Dangers can lurk around every corner when young children are around. Kids can trip on cords, injure themselves on table corners and try to eat small objects. If you’re frantically trying to baby proof your house, then you want to make extra sure you don’t leave anything unprotected. Here’s a checklist of 16 items to get you started on baby proofing your house:
Get rid of tripping hazards.
Do a walkthrough of your house and remove any cords that are in the walkway and could potentially be tripped over. Place non-slip rugs pads under all your rugs, or get rid of them if they still move around.
Do a wobble check.
On your walkthrough, you should also test bookshelves, lamps and other large objects that could potentially tip over and fall on the baby. Attach them to the wall with wall anchors, or in the case of the lamps, move them behind large furniture so kids can’t get to them.

baby at window looking through blinds

Watch out for blinds cords.
Blinds cords present a choking hazard and should be tied up out of the kids’ reach. If that makes the blinds hard to operate, then you might want to consider investing in some pleated shades or cordless window shades which gets rid of the problem entirely.
Cover up outlets.
Get plastic outlet covers and use them to cover up every outlet in your house. If you remove an outlet cover to plug in a cord, make a habit of replacing it once you’re done. If you tend to misplace the plastic plugs, consider upgrading to switch plates that have outlet covers built in.
Protect sharp corners.
If your furniture has lots of sharp edges and corners, you should get a corner and edge protection kit to cover them up. These foam and plastic bumpers soften the edges and will keep kids from getting injured if they run into them.
Unplug appliances.
Speaking of appliances, you should keep them unplugged whenever you’re not using them. Tuck the cords out of the way and store them in cabinets or baskets if you can to keep them out of the toddler’s reach. 

Put up baby gates.
Baby gates will keep inquisitive little ones away from the stairs as well as off-limits rooms. Make sure to invest in sturdy, high quality gates that can resist some pressure from a larger toddler. If they won’t stay standing, you might as well not bother with a baby gate at all.
Protect the fireplace.
If you’re lucky enough to have a fireplace, you definitely need to baby proof it. Keep the glass or mesh screen closed whenever it’s not in use, or get a freestanding hearth screen if the fireplace doesn’t already have one.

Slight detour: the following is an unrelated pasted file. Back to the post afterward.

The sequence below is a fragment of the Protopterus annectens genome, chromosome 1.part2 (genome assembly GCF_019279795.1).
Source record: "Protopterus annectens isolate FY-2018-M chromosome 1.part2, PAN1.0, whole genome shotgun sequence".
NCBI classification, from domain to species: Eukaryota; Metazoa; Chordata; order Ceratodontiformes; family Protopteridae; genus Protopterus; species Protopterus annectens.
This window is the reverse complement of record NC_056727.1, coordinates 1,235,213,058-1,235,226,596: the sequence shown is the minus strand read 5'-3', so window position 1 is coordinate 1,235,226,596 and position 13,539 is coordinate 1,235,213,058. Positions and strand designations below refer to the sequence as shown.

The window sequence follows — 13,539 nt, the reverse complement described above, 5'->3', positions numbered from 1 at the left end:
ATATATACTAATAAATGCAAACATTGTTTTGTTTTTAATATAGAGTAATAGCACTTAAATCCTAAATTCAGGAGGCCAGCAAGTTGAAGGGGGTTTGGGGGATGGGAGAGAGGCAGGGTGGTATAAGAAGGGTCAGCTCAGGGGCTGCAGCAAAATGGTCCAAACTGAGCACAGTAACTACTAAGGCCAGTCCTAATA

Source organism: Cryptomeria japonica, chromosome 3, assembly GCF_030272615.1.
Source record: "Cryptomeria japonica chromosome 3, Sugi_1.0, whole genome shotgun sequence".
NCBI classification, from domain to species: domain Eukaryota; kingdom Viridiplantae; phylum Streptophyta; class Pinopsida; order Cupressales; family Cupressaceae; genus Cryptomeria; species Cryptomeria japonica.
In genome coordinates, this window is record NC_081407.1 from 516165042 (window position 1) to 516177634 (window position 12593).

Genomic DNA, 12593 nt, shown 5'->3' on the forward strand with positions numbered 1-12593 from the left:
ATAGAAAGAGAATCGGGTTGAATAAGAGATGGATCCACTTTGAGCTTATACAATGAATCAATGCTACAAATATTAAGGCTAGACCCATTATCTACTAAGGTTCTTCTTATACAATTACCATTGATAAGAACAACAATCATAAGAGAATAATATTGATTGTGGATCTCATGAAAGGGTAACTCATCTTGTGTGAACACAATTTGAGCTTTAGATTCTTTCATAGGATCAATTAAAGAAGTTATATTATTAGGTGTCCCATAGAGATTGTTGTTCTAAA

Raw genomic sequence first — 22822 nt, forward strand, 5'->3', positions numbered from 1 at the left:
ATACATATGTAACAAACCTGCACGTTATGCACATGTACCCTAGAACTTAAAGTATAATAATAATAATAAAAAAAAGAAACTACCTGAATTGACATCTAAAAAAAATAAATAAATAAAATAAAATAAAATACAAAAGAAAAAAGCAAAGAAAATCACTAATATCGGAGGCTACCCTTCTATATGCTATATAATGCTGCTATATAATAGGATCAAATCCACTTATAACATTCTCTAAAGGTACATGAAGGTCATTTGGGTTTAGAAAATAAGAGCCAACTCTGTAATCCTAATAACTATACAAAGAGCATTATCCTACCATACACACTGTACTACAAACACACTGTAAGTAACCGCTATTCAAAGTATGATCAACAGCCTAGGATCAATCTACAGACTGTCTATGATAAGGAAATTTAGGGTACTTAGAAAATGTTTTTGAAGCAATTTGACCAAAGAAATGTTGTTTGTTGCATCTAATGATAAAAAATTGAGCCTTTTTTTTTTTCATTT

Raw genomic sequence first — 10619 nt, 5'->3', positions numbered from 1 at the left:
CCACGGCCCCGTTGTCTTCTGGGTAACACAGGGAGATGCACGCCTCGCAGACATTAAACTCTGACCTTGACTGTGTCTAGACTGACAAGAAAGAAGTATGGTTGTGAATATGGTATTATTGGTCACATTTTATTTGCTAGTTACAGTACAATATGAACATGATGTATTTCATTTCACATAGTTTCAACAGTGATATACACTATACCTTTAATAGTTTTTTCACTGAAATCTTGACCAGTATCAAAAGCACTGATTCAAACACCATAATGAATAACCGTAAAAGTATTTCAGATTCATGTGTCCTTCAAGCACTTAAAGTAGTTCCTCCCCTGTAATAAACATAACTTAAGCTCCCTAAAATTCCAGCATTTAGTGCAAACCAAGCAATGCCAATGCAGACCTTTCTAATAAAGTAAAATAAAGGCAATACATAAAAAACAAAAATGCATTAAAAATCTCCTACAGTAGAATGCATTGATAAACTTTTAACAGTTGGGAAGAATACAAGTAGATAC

Move your plants.
If you have any plants that could potentially be harmful to humans, put them on the highest shelf, out of the reach of kids. Even if your houseplants are harmless, you still might want to put them higher up so your kids can’t knock them over or try to eat the dirt.
Keep glass out of reach.
Glass and other breakables should be placed in high cabinets, away from children. If you normally keep your china in a hutch or sideboard that the kids can reach, relocate them to higher shelves or a closet you can lock up as an extra precaution.
Do away with tablecloths.
Tablecloths hang at the perfect height for little hands to grab them, breaking all your dishes and potentially leading to an accident. Ditch them in favor of placemats and other table coverings that don’t dangle over the edge or opt for a durable table with a top made of material such as stainless steel.

babyproofing your home illustration

Install cabinet locks.
If you haven’t already, you should install cabinet locks in your kitchen, bathroom and wherever you have cabinets in your house. Keep in mind that older children can operate cabinet locks and potentially leave them open, so especially fragile or dangerous items should still be stored on higher shelves.
Get stove knob covers.
Once kids get a bit taller, it’s very easy for them to turn on the stove, either accidentally or deliberately. Stop this problem before it happens by installing stove knob covers that keep them from being turned. Simply pop off the covers when you need to cook and replace them when you’re done.
Upgrade to a locking trash can.
You throw all sorts of gross and dangerous things in your trash can, such as moldy food and sharp tin can lids, so you definitely want to keep your kids out of it. Consider upgrading to a kitchen trash can that has a locking lid to give you peace of mind. While you’re at it, get one for your bathroom trash, too, or find somewhere safe to stash it.
Keep cribs clear.
You won’t need to worry about many of these baby proofing steps until your infant is crawling. However, there is one area that you need to baby proof from the start: the crib. Keep pillows, blankets, comforters and toys out of the crib, and make sure the slats are close together and the construction is sturdy.
Don’t forget the pet’s gear.
You need to be even more vigilant about baby proofing your house if you have a pet around. In fact, items such as water bowls and kitty litter shouldn’t be left where kids can get into them, as they can pose drowning, choking and toxicity hazards.
Baby proofing your house does take advance planning and attention to detail, but you’ll have so much peace of mind once you’re done. Use this checklist to get started with baby proofing your house and keeping your infants and toddlers safe from potential hazards.

Need more space for your growing family? Start your search by checking out our new homes today! You can search by area, number of bedrooms and bathrooms, or amenities your family will enjoy like parks, pools, and more.

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